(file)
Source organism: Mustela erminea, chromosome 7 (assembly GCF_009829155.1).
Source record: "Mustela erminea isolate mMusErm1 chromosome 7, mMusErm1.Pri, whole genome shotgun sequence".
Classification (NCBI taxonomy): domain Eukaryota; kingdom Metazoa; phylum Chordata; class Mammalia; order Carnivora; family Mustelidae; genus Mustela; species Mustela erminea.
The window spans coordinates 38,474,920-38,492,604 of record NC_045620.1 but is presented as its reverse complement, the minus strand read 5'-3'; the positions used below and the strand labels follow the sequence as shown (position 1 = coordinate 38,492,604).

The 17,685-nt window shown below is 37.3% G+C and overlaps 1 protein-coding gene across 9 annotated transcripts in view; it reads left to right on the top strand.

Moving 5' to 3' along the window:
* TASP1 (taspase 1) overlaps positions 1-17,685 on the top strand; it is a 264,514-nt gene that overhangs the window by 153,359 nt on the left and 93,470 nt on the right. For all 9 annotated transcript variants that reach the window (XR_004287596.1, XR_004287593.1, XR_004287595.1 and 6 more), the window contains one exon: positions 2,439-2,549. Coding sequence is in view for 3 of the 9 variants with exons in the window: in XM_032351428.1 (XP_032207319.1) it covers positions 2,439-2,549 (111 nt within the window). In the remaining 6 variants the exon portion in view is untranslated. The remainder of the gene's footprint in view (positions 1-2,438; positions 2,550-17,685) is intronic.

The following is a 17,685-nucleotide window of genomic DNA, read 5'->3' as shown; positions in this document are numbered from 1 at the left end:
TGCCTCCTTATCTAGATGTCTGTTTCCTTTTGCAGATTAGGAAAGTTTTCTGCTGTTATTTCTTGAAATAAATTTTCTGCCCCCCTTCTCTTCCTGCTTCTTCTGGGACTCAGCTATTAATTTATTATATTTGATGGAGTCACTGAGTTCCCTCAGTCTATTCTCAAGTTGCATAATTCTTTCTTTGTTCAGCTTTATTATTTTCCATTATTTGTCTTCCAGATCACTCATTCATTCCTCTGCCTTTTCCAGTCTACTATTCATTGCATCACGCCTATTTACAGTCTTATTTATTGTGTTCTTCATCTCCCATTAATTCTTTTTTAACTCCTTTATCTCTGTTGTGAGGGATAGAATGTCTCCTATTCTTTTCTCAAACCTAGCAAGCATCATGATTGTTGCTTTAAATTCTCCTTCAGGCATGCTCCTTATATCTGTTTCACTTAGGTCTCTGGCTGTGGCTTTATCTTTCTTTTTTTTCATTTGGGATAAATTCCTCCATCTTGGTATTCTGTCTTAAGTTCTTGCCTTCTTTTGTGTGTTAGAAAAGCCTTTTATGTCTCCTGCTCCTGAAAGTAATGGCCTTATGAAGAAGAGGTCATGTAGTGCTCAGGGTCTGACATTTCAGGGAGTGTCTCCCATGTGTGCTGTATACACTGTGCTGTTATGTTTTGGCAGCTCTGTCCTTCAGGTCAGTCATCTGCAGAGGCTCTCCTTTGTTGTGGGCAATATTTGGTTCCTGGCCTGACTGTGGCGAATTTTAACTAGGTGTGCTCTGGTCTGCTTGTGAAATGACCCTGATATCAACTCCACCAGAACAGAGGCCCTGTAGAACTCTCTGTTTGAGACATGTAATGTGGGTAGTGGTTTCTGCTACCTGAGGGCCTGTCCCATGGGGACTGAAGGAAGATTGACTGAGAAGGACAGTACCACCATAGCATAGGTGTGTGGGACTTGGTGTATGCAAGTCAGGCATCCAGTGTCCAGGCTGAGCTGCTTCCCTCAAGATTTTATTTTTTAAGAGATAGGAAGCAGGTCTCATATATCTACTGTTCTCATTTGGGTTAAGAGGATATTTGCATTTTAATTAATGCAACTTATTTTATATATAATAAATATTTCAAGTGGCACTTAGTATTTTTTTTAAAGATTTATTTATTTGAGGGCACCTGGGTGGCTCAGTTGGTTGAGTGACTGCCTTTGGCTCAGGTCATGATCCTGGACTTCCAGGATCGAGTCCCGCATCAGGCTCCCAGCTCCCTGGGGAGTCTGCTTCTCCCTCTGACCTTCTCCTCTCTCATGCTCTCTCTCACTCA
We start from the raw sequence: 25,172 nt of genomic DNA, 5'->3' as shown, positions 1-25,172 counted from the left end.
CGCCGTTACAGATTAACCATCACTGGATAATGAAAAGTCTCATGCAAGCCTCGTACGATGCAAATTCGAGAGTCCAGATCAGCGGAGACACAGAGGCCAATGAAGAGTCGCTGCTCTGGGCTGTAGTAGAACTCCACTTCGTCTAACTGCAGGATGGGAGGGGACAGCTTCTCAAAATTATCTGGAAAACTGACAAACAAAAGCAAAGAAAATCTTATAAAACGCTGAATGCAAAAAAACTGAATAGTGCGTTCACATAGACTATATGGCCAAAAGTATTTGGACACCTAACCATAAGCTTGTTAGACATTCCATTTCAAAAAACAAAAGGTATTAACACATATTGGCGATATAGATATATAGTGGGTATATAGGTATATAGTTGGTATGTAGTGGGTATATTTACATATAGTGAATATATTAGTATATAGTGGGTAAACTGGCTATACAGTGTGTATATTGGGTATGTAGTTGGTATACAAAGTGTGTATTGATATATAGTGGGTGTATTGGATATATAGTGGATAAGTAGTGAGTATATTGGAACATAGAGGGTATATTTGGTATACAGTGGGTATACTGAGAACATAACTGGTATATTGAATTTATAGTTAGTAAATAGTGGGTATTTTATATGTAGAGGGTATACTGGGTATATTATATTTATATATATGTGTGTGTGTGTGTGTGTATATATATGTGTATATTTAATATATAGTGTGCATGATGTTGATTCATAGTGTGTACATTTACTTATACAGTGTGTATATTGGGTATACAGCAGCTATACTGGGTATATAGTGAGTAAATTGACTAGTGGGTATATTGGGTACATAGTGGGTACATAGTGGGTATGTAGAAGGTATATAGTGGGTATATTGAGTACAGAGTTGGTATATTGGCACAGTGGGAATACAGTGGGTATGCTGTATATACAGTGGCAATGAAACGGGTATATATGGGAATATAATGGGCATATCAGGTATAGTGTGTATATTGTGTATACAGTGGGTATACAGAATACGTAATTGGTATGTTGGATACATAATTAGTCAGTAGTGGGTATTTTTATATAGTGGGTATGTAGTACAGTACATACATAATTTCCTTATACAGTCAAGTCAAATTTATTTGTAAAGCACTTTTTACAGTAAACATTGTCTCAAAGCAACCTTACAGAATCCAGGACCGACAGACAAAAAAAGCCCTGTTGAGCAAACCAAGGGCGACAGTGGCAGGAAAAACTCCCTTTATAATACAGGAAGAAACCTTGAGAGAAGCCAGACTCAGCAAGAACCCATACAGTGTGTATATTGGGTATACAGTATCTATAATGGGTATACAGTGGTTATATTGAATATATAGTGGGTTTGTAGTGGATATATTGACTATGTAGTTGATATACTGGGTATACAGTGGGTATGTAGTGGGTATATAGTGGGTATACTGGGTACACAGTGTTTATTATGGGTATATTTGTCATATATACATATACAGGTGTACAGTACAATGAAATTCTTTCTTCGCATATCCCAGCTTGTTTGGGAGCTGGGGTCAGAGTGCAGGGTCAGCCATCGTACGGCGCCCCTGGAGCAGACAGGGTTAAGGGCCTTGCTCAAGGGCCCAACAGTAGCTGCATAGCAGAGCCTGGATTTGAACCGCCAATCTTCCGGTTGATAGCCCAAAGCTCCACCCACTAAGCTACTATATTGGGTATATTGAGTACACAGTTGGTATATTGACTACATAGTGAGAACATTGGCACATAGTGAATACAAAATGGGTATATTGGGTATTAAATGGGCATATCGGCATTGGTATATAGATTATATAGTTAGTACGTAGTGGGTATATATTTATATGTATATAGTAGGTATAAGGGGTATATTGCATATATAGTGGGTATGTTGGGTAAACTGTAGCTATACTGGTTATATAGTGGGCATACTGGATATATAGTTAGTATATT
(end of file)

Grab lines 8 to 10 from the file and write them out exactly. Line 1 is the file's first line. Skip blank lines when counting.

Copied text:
The following is a 17,685-nucleotide window of genomic DNA, read 5'->3' as shown; positions in this document are numbered from 1 at the left end:
TGCCTCCTTATCTAGATGTCTGTTTCCTTTTGCAGATTAGGAAAGTTTTCTGCTGTTATTTCTTGAAATAAATTTTCTGCCCCCCTTCTCTTCCTGCTTCTTCTGGGACTCAGCTATTAATTTATTATATTTGATGGAGTCACTGAGTTCCCTCAGTCTATTCTCAAGTTGCATAATTCTTTCTTTGTTCAGCTTTATTATTTTCCATTATTTGTCTTCCAGATCACTCATTCATTCCTCTGCCTTTTCCAGTCTACTATTCATTGCATCACGCCTATTTACAGTCTTATTTATTGTGTTCTTCATCTCCCATTAATTCTTTTTTAACTCCTTTATCTCTGTTGTGAGGGATAGAATGTCTCCTATTCTTTTCTCAAACCTAGCAAGCATCATGATTGTTGCTTTAAATTCTCCTTCAGGCATGCTCCTTATATCTGTTTCACTTAGGTCTCTGGCTGTGGCTTTATCTTTCTTTTTTTTCATTTGGGATAAATTCCTCCATCTTGGTATTCTGTCTTAAGTTCTTGCCTTCTTTTGTGTGTTAGAAAAGCCTTTTATGTCTCCTGCTCCTGAAAGTAATGGCCTTATGAAGAAGAGGTCATGTAGTGCTCAGGGTCTGACATTTCAGGGAGTGTCTCCCATGTGTGCTGTATACACTGTGCTGTTATGTTTTGGCAGCTCTGTCCTTCAGGTCAGTCATCTGCAGAGGCTCTCCTTTGTTGTGGGCAATATTTGGTTCCTGGCCTGACTGTGGCGAATTTTAACTAGGTGTGCTCTGGTCTGCTTGTGAAATGACCCTGATATCAACTCCACCAGAACAGAGGCCCTGTAGAACTCTCTGTTTGAGACATGTAATGTGGGTAGTGGTTTCTGCTACCTGAGGGCCTGTCCCATGGGGACTGAAGGAAGATTGACTGAGAAGGACAGTACCACCATAGCATAGGTGTGTGGGACTTGGTGTATGCAAGTCAGGCATCCAGTGTCCAGGCTGAGCTGCTTCCCTCAAGATTTTATTTTTTAAGAGATAGGAAGCAGGTCTCATATATCTACTGTTCTCATTTGGGTTAAGAGGATATTTGCATTTTAATTAATGCAACTTATTTTATATATAATAAATATTTCAAGTGGCACTTAGTATTTTTTTTAAAGATTTATTTATTTGAGGGCACCTGGGTGGCTCAGTTGGTTGAGTGACTGCCTTTGGCTCAGGTCATGATCCTGGACTTCCAGGATCGAGTCCCGCATCAGGCTCCCAGCTCCCTGGGGAGTCTGCTTCTCCCTCTGACCTTCTCCTCTCTCATGCTCTCTCTCACTCA
We start from the raw sequence: 25,172 nt of genomic DNA, 5'->3' as shown, positions 1-25,172 counted from the left end.